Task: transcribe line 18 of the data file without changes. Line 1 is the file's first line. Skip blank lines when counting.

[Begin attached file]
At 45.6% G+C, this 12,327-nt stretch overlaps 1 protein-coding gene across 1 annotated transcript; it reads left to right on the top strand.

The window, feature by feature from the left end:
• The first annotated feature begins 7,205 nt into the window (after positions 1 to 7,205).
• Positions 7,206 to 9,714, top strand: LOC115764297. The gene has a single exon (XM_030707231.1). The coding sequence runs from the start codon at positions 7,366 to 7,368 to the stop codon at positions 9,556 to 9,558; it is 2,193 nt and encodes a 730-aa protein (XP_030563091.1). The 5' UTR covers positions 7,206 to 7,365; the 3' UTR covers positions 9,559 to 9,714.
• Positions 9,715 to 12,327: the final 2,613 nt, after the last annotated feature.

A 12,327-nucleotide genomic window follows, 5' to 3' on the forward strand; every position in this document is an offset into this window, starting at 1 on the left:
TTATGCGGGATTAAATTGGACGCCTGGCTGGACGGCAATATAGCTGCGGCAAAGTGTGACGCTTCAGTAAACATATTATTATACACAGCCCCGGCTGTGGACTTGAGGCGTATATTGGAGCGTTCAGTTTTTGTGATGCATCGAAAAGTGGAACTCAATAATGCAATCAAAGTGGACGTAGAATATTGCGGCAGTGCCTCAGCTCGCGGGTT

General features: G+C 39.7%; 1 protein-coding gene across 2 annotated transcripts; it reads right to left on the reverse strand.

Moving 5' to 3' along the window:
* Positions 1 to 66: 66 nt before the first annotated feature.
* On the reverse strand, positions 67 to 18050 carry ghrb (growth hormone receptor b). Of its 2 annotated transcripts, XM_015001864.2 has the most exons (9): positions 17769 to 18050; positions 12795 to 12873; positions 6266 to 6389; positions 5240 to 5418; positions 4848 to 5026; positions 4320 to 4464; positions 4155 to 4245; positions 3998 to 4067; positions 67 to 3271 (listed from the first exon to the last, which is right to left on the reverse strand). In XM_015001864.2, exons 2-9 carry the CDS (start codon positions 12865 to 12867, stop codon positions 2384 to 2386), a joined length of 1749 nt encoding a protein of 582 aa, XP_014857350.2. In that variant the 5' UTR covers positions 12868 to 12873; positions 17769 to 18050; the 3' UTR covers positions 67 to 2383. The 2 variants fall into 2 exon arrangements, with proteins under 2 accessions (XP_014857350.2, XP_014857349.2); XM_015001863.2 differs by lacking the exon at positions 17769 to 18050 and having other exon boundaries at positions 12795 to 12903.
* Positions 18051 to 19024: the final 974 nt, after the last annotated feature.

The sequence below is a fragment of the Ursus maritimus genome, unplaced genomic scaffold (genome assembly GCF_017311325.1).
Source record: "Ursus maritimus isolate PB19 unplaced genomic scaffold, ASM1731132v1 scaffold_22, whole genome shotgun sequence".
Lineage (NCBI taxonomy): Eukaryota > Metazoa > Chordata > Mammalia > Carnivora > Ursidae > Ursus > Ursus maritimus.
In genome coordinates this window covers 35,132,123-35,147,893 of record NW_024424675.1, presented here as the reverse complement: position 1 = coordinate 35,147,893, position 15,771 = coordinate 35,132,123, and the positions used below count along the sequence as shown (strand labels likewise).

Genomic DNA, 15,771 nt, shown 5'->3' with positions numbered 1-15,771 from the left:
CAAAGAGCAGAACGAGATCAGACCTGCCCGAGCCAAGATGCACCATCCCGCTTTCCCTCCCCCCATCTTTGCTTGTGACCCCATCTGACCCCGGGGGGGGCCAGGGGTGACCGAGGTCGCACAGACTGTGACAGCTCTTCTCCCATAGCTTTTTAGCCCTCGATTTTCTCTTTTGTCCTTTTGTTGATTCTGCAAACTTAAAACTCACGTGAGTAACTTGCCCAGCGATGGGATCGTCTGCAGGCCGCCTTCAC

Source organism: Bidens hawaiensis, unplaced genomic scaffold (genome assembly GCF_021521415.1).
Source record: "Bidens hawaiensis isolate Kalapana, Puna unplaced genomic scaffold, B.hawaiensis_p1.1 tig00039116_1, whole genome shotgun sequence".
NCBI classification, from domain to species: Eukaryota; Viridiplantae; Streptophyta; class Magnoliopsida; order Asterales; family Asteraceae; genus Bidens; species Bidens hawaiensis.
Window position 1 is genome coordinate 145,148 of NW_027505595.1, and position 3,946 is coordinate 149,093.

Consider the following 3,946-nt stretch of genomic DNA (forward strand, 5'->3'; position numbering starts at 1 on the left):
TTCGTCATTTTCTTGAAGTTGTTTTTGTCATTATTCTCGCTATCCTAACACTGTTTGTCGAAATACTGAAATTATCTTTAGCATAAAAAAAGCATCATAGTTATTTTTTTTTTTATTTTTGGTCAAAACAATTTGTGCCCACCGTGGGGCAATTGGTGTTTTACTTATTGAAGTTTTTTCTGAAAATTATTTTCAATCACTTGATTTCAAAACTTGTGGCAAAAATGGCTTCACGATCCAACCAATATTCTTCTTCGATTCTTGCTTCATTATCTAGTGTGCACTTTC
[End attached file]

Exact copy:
CAAAGAGCAGAACGAGATCAGACCTGCCCGAGCCAAGATGCACCATCCCGCTTTCCCTCCCCCCATCTTTGCTTGTGACCCCATCTGACCCCGGGGGGGGCCAGGGGTGACCGAGGTCGCACAGACTGTGACAGCTCTTCTCCCATAGCTTTTTAGCCCTCGATTTTCTCTTTTGTCCTTTTGTTGATTCTGCAAACTTAAAACTCACGTGAGTAACTTGCCCAGCGATGGGATCGTCTGCAGGCCGCCTTCAC